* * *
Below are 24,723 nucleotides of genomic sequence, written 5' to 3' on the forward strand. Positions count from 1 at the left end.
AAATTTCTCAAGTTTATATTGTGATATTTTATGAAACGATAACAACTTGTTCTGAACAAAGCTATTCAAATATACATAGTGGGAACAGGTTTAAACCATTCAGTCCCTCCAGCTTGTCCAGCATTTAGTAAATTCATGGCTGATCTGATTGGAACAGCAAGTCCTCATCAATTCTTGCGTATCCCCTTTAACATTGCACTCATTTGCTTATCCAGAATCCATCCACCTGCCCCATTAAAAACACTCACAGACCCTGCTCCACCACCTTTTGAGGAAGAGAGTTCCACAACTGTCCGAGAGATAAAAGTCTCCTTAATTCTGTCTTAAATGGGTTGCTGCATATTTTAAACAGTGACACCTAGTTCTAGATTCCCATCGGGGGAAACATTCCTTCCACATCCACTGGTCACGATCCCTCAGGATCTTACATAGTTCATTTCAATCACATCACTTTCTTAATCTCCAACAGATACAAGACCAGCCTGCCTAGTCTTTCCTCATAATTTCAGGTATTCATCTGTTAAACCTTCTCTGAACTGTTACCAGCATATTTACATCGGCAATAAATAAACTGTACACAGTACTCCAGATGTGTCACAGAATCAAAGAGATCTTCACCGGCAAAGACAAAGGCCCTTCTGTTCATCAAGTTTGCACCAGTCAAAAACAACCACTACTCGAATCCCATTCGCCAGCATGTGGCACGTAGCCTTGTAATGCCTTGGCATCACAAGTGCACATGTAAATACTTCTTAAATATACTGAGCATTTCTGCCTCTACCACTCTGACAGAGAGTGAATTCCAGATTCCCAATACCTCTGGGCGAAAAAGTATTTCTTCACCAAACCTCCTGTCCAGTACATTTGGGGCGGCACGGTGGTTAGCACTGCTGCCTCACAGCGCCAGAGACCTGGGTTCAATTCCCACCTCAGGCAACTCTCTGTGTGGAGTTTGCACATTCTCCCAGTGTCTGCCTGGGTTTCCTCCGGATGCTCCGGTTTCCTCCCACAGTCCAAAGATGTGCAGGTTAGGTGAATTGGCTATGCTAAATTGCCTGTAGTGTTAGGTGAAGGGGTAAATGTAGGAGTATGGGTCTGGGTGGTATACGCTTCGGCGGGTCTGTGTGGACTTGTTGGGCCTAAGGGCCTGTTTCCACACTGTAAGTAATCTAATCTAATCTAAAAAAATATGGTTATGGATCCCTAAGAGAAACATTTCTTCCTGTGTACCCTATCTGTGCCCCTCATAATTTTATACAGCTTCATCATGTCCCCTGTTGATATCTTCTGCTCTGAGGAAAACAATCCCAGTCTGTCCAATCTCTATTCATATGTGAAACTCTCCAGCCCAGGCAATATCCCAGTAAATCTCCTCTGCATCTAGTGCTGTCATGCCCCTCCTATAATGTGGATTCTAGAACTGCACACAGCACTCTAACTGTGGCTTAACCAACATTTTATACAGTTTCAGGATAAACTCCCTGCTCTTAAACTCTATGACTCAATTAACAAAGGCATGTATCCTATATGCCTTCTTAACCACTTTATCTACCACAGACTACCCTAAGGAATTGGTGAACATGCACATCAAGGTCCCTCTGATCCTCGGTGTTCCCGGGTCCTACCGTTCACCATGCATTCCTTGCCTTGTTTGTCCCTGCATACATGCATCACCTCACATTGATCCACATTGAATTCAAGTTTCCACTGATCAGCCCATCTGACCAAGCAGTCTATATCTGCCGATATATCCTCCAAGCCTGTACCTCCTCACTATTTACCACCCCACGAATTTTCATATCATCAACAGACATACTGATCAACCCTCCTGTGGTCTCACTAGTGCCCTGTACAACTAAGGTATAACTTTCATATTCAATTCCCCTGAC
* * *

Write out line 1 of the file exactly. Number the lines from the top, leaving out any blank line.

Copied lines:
Below are 24,723 nucleotides of genomic sequence, written 5' to 3' on the forward strand. Positions count from 1 at the left end.